Interview with Raf Epstein, ABC Melbourne Drive
10 May 2023
RAF EPSTEIN: Jane Hume joins us. She's the Shadow Finance Minister and one of the Liberal Senators in the great state of Victoria. Jane Hume, good afternoon.
JANE HUME: Great to be with you, Raf.
RAF EPSTEIN: Is it fair people on JobSeeker are going to get less in a fortnight then you will receive from tomorrow just in your travel allowance? Is that fair?
JANE HUME: Well, I think that's a very strange comparison to make. I mean, let's face it, JobSeeker is not supposed to be a wage subsidy. It is supposed to be a safety net that helps people move from one job to another. Now, it's never been the Coalition's policy to raise Jobseeker above and beyond the index rate, and it is indexed twice a year, it moves up with inflation. So it's very different from most people's wages in that regard. But the Government has decided that it's going to provide an additional $40 per fortnight now, that's less than the $50 that was allocated during COVID by the Coalition or permanent allocation there. But, that's the decision that the Government has chosen to make.
RAF EPSTEIN: Are you supporting that? This works out at a bit less than just under $3 a day. Is the Opposition going to support that increase?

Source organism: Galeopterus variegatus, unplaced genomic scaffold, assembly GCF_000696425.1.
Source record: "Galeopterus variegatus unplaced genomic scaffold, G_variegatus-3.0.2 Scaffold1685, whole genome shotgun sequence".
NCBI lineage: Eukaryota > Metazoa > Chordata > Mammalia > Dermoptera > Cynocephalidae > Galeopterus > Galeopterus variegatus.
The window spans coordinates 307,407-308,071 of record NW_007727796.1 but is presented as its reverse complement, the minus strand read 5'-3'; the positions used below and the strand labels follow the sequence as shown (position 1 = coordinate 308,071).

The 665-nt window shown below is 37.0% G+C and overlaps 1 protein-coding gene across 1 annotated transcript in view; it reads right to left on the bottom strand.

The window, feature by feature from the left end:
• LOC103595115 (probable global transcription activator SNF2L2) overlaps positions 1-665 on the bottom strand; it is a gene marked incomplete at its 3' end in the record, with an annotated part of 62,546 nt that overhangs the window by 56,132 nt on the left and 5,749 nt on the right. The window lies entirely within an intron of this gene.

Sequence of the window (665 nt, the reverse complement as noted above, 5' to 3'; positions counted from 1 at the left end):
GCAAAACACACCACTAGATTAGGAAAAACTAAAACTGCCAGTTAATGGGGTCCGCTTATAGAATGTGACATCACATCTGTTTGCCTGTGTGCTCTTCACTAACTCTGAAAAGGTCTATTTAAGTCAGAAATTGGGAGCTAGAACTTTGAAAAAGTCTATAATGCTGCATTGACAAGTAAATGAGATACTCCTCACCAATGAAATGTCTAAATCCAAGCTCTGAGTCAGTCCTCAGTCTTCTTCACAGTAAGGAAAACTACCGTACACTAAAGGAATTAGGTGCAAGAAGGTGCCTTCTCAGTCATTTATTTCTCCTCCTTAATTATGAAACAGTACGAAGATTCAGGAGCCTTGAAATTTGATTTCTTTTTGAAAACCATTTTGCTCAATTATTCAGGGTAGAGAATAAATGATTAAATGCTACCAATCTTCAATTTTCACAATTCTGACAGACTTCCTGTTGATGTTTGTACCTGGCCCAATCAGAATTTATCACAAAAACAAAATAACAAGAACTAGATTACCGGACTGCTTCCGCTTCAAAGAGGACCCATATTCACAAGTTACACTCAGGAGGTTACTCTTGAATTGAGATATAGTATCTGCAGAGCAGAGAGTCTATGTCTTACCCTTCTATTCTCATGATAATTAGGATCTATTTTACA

JANE HUME: Well, as I said, it was never a Coalition policy, we’ll obviously have to take it through our party room processes. All of these policies really do need to go to their Shadow Ministers, make sure that they're covered off through the party room, and then we'll come out with opposition policies.
RAF EPSTEIN: Do you want to be against people living in poverty, getting three bucks extra?
JANE HUME: Well that's exactly why we take it through our Shadow Ministers and through the party room processes and all of those issues and the effects of those policies are then discussed. But of course, there are other implications for large expenditure commitments like this and that's the fact that they do in fact, have an inflationary effect and, and while we know that these are cost of living measures that the Government has taken, the only way to sustainably bring down the cost of living is to reduce inflation and in fact, the objective of reducing inflation was removed from these Budget papers. The concern is that some of the decisions that have been made may actually make the situation worse. So while you might be trying to do good you can actually do harm.